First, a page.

Central America and Caribbean Markets Remain Competitive for Steamship Service

By: | at 08:00 PM | Channel(s): International Trade  Ports & Terminals  Liner Shipping  

By Karen E. Thuermer, AJOTCentral America and the Caribbean Basin is full of alphabet soup when it comes to trade agreements. There’s CAFTA-DR (the Dominican Republic-Central America-United States Free Trade Agreement), CBI (Caribbean Basin Initiative), the U.S.-Panama TPA (Trade Promotion Agreement), and HOPE II (the Haitian Hemispheric Opportunity through Partnership Encouragement Act of 2008.
Lending further credence to the importance of Latin America, in late March 2011, President Barack Obama will visit Brazil, Chile and El Salvador, making his first trip to South and Central America since taking office two years ago.
While the region has typically received little attention from U.S. presidents, executives of steamship lines that service the region attest, there’s good money to be made in these areas. Central America, especially, provides the United States with a wealth of manufactured apparel as well as coffee, fruits and vegetables. Puerto Rico serves as an important center for pharmaceutical, medical products, and foodstuffs manufacturing that include rum.
In fact, few people probably know that 16 pallets of eye glass lenses manufactured by French company Essilor Industries are shipped northbound to the Port of Jacksonville, FL from its manufacturing base in Ponce, Puerto Rico each week. According to Essilor’s traffic manager, this translates to 224 boxes of lenses per pallet, or 6,720 eye glass lenses per shipment!
The company purchases its raw materials for the glasses from PPG, which means raw materials are transported southbound to the Ponce plant.
A host of steamship lines are active in Central America and the Caribbean Basin. These include Crowley Marine, Horizon Lines, and Seaboard Marine.
Liner Services
In December, Seaboard Marine celebrated 20 years of service in the Eastern Caribbean.
Answering the call to provide for more service to Haiti, the company added a direct weekly sailing to/ from the Port of Miami and Port-au-Prince, Haiti, effective January 13. The service, which sails on Thursday, complements Seaboard’s other southbound sailing to Haiti from Miami, which sails on Friday and also relays to Port-au-Prince via Kingston.
“Unfortunately 2010 was a difficult year for Haiti, Seaboard remains dedicated to strengthening the Haitian economy, not just by continuing with humanitarian aid, but also by rebuilding its infrastructure through providing a reliable transportation network that will serve as a solid foundation for our valued Haitian customers,” says Jose Concepcion, Seaboard Marine Vice President. “These improvements in Seaboard’s sailing frequencies will be of particular benefit to construction firms as well as Haitian exporters such as the apparel industry and mango growers.”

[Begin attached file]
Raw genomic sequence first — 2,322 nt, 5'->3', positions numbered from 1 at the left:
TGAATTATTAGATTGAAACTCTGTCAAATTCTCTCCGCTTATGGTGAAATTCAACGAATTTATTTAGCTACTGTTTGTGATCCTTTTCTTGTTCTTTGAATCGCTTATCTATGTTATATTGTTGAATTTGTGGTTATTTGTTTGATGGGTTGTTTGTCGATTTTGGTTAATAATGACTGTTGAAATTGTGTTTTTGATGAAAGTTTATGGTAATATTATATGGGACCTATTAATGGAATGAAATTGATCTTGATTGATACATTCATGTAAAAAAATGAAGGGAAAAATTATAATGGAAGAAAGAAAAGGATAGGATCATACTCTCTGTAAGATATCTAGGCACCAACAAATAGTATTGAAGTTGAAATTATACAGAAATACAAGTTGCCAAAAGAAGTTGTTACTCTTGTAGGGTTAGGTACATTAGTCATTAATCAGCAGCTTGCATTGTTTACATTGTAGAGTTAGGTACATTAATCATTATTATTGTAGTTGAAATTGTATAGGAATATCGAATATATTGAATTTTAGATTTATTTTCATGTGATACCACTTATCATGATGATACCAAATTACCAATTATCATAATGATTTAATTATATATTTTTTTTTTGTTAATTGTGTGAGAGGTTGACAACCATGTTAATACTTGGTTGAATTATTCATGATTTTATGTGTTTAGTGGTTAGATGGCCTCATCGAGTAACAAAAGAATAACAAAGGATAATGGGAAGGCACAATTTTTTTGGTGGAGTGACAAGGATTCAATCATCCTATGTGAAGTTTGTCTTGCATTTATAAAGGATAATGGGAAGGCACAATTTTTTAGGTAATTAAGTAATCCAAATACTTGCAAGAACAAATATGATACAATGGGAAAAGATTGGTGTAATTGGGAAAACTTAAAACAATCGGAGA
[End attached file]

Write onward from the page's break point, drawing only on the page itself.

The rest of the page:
In February, Seaboard also furthered its commitment to Latin America by taking possession of the last of 300 new 40-foot refrigerated (reefer) high-cube containers in February. Half of these containers are being discharged in Miami while the remaining half are being unloaded in Valparaiso, Chile. All units will be promptly integrated throughout the Seaboard Marine network to satisfy customer demand. With this new addition, Seaboard will have added 1,507 new reefer containers since 2008 resulting in one of the youngest reefer fleets in the industry.
Horizon Lines has been offering dedicated service to Puerto Rico for 50 years, and recently incorporated two of its younger, larger vessels into that trade. Consequently, Horizon now has more capacity for 45-foot dry and 40-foot reefer containers and more availability for hazardous cargo.
Horizon Lines offers two direct weekly sailings from Jacksonville (JAXPORT), one weekly sailing from Elizabeth, NJ, and a direct vessel to Houston. The San Juan - Houston service runs every 14 days and calls on Tampa southbound while returning to San Juan.
The steamship line claims its Jacksonville Express service (JAX) provides the fastest northbound transit from San Juan. JAX service cargo is available

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American Journal of Transportation